How Does Operational Oceanography Forecast the Oceans

The oceans can be divided in a large number of small cells that interact. The laws of physics related to the dynamic of fluids govern the interactions between these cells. These cells will have tracer properties like: temperature and salinity, together with dynamical characteristics governing exchanges between cells such as the velocity of the water and many others. If it is possible to define the properties of all the cells at an initial instant, numerical models may be employed to predict the evolution in time of these properties. Based upon data acquired at frequent intervals, such models are able to predict the evolution by simulating the behavior of these cells, under constraints provided by the law of physics, by the initial ocean state characteristics provided by measurement data, and by boundary conditions like the geography of the coast and the intensity and direction of winds or currents.

One of the most important parameters to monitor and predict is how the dynamics of the ocean will evolve. This relies on characterization of the geographical distribution and strength of currents and how they will evolve. By redistributing water around the globe, ocean currents distort the ocean surface from the equilibrium position that the sea-surface would adopt in case the whole ocean would be at rest. This theoretical surface is called the 'Geoid' and it constitutes the absolute reference or equipotential surface of the Earth's gravity field. Any differences between the local water level and the reference Geoid represent geopotential heights. These so-called "anomalies" in sea-level may be mapped, and the shape contours or slope in sea-level (i.e. sea surface topography) may be used to determine the movement of the ocean at any point, and thus the ocean currents. This implies that the fundamental observations required to predict the dynamics of the ocean are precise observations of local sea-level anomalies. Today, instruments carried by satellite radar altimeters provide measurements of the local sea level height, while their difference from the local geoid allows sea-level anomalies and thus dynamic topography of the ocean to be calculated.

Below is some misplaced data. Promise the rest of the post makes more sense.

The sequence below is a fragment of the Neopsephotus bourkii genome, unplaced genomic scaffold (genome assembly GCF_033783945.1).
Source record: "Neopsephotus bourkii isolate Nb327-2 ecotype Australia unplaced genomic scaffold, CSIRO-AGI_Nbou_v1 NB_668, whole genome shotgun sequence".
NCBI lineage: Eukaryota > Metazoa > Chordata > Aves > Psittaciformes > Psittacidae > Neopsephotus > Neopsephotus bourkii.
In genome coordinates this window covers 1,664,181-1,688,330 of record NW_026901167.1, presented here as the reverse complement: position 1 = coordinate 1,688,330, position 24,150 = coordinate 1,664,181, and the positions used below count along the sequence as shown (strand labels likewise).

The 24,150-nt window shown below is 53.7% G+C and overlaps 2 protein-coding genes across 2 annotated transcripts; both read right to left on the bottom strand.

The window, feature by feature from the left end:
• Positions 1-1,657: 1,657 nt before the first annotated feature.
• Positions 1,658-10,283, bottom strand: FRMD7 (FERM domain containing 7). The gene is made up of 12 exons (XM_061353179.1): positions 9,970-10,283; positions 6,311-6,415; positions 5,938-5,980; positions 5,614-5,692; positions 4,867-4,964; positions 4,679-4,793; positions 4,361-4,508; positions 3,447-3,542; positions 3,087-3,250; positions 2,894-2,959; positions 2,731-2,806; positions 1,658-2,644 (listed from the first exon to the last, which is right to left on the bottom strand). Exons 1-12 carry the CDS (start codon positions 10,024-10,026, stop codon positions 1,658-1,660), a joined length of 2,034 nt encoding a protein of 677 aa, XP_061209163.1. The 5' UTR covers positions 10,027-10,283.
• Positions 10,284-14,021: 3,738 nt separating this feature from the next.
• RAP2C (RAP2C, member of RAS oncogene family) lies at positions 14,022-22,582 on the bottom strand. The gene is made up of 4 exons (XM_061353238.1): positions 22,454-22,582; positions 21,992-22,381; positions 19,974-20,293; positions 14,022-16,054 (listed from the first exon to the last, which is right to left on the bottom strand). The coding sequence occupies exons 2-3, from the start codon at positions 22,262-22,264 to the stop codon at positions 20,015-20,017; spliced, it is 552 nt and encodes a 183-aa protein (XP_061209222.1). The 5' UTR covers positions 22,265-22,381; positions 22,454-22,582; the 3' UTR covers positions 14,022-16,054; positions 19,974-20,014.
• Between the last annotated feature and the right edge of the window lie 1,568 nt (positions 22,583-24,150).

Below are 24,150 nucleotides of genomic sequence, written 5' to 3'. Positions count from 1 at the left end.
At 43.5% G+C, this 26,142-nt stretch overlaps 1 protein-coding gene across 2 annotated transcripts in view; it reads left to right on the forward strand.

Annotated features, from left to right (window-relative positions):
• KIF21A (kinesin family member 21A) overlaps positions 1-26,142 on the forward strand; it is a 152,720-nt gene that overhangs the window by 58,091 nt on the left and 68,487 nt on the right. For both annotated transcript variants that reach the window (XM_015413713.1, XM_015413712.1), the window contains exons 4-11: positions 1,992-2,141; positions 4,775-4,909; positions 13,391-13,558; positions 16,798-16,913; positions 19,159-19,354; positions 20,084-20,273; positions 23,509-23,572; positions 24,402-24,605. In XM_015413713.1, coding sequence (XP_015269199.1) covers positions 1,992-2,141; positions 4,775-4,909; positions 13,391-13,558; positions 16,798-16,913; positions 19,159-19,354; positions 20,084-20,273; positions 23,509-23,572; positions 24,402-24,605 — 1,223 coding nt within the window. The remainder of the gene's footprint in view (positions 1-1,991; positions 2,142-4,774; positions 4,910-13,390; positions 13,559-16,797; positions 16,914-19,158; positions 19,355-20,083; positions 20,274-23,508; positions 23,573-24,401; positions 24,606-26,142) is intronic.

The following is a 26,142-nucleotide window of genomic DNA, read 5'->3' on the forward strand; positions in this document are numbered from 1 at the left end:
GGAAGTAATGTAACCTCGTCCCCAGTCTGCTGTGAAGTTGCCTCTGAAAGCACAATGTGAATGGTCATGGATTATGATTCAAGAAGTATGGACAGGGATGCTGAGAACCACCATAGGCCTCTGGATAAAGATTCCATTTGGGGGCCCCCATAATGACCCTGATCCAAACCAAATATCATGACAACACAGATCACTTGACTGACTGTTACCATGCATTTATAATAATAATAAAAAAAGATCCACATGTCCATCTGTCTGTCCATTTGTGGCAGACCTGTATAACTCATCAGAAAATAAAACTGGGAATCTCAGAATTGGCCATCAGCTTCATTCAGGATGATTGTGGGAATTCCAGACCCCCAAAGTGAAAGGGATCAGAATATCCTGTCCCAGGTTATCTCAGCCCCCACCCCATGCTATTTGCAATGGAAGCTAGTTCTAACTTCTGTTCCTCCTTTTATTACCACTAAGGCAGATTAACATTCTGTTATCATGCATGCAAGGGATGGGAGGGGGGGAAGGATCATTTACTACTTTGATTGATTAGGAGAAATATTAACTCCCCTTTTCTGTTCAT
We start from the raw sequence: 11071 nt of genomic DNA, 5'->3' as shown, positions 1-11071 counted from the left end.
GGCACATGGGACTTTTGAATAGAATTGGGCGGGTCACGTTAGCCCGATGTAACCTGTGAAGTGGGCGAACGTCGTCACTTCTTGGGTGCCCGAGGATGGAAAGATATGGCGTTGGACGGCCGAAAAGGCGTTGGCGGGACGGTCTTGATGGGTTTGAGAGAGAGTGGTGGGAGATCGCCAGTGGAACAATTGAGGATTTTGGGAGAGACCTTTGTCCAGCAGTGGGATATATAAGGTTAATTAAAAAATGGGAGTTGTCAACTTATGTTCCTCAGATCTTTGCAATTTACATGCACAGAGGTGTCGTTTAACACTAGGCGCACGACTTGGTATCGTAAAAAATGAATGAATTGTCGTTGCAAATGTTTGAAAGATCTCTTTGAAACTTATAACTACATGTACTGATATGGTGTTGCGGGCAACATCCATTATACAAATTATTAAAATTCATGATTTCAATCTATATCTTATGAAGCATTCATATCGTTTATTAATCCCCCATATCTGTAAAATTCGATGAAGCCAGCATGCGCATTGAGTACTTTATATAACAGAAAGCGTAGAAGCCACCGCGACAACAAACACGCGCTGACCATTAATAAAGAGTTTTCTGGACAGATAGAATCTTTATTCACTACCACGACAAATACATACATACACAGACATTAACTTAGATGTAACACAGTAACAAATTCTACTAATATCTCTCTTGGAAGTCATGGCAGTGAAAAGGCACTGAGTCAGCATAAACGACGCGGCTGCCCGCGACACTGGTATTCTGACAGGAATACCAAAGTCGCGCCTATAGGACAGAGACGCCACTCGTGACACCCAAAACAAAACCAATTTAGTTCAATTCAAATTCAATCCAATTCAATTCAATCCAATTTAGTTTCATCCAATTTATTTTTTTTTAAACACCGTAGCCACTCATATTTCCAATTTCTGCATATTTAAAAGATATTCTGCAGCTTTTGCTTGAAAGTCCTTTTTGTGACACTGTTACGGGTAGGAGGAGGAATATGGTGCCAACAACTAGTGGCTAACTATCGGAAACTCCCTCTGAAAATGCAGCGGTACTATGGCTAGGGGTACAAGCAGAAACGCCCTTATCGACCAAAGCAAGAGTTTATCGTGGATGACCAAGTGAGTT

Radar altimeters determine the sea-surface height and sea-level anomalies by sending a radar signal to the ocean and measuring the time needed for the signal to return. This delay gives the distance from the satellite to the water level. These distances can be converted into sea-level anomalies, or 'dynamic topography' if the absolute position of the satellite with respect to the Earth ellipsoid reference frame and/or Geoid is known and if the total delay is corrected for atmospheric effects—water vapor contents—that also produce delays.

Satellites are excellent tools with which to provide a systematic, homogeneous and global data set, and provided that a sufficiently large number of radar altimeters is available it is possible to initialize all the cells of the ocean circulation models with their corresponding sea level anomaly data. If the dataset is comprehensive and sufficiently timely, and if the data are of good quality and if the physics of the model is correct, the prediction of the models will be reliable. Data on ocean temperature, salinity and biological activity also provide supplementary information that can be

Range

Orbit

Range

Altitude

^ Atmospheric Effects

^ Atmospheric Effects

Topography is directly related to ocean currents

Fig. 3 Satellite orbit, satellite sea-level range and dynamic topography. The Dynamic

Fig. 3 Satellite orbit, satellite sea-level range and dynamic topography. The Dynamic

Ellipsoid

incorporated to the models. The ocean models also require meteorological data: winds, air temperature, air pressure and others to provide the basic forces with which to drive the dynamics of the interaction between the ocean the atmosphere. Good quality atmospheric data improves the quality or skill of ocean prediction, whilst by the same token good ocean data may help to improve the quality of Atmospheric predictions. This increment on the accuracy of atmospheric predictions will be a supplementary social and economic advantage to be derived from operational oceanography.

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